“These people are robbers, finish en klaar. They just want to gain something, and they will go sell that stuff for drugs. I believe that,” she told TimesLIVE from inside her emptied shop.
“They’re not hungry, because how many soup kitchens are there here in this area? How many people that dish out food here? Me, I take money from each shop, R30, and I try to run a soup kitchen — just to provide for the children and the elderly.
“I have been staying here in Delft for 10 years ... I give food out to the people. I’ve seen now that the people don’t have respect. All the people around here know me, but they don’t have respect at all. They were also with the people who came to loot the wholesaler, but I was too quick this morning,” said Domingo.
She said she was lucky enough to take evasive action.
“I was roaming around in my car and looking around all the back streets and on the cameras. They went from shop to shop. I came home and said to my husband, 'Please get the trucks out, let us remove our stock — because if we don’t, we will lose everything.'”
Police said they had their hands full with sporadic incidents of public violence, theft and looting on Wednesday.
Several arrests were affected across the Cape Town metropole and in another incident on the West Coast.
“In Elsies River, a supermarket on Halt Road was ambushed by a group of about 15 suspects who helped themselves to items valued at R3,000,” said Potelwa.
Elsies River police arrested four suspects aged 32 to 43 for theft.
“An attempt to break into a closed butchery in the area was thwarted as police dispersed the crowd,” she added.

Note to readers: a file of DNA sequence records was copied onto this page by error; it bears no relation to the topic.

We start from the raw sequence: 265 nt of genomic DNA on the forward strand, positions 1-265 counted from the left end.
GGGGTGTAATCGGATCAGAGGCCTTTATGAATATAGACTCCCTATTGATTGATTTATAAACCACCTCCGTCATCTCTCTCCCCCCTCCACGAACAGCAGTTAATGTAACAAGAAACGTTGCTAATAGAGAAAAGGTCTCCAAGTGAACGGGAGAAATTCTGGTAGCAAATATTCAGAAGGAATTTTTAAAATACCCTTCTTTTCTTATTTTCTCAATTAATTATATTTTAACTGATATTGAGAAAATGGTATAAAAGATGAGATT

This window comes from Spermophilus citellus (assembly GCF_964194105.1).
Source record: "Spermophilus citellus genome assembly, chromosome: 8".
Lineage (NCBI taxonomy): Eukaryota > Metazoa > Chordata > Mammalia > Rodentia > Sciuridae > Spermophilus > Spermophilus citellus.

There were also clashes between police and about 400 residents from the Vredenburg township of Witteklip, after police dispersed a group that tried to storm a local spaza shop after complaining about not getting government food parcels.
Potelwa said the group attacked police with stones. “The group also attempted to attack the house of a local councillor, but police reacted timeously and prevented the incidents from occurring,” she said.
“Four suspects were arrested and charged for public violence. Police are keeping an eye on the situation.
“Western Cape police wish to warn communities to respect the rule of law and refrain from engaging in unlawful conduct. Failure to act within the parameters of the law will leave the police with no option but to act decisively,” said Potelwa.
Though there is widespread frustration, spurred on by hunger and joblessness, some people voiced their disdain for the looting, blaming gangsters.
Delft resident Nazrene Solomons pulled no punches.
“One person spreads news [that] there will be food parcels at that auntie's home on the corner, then all the people flock there,” she told TimesLIVE.
“The media and government must let the people understand: stay in your house! Government is working out a programme where each house is going to get a parcel. You get people out to deliver food and then you give food to each house and then you know that house is going to get, and that house will get this much, and then next month again. Otherwise you’ll get a crisis like this,” she said.
Solomons said people had waited in queues after WhatsApp messages spread about food parcels but there was chaos when these did not materialise.
“Stop telling people there are food parcels here and there. Stop making up unnecessary rumours. Stop confusing the situation. Everything can be very easy if we all work together. We are supposed to be in our houses. You are making us all [stand] outside,” she said.
She also lashed out against crime in the area. “Gangsters need to know: your mother is also needing her food. It’s six months [of lockdown], it might be more. Your wife needs her food, your children need food, you need food! Stop breaking in, stop hijacking the trucks because we all depend on that.”
Solomons pleaded with community members to heed President Cyril Ramaphosa’s call for obedience.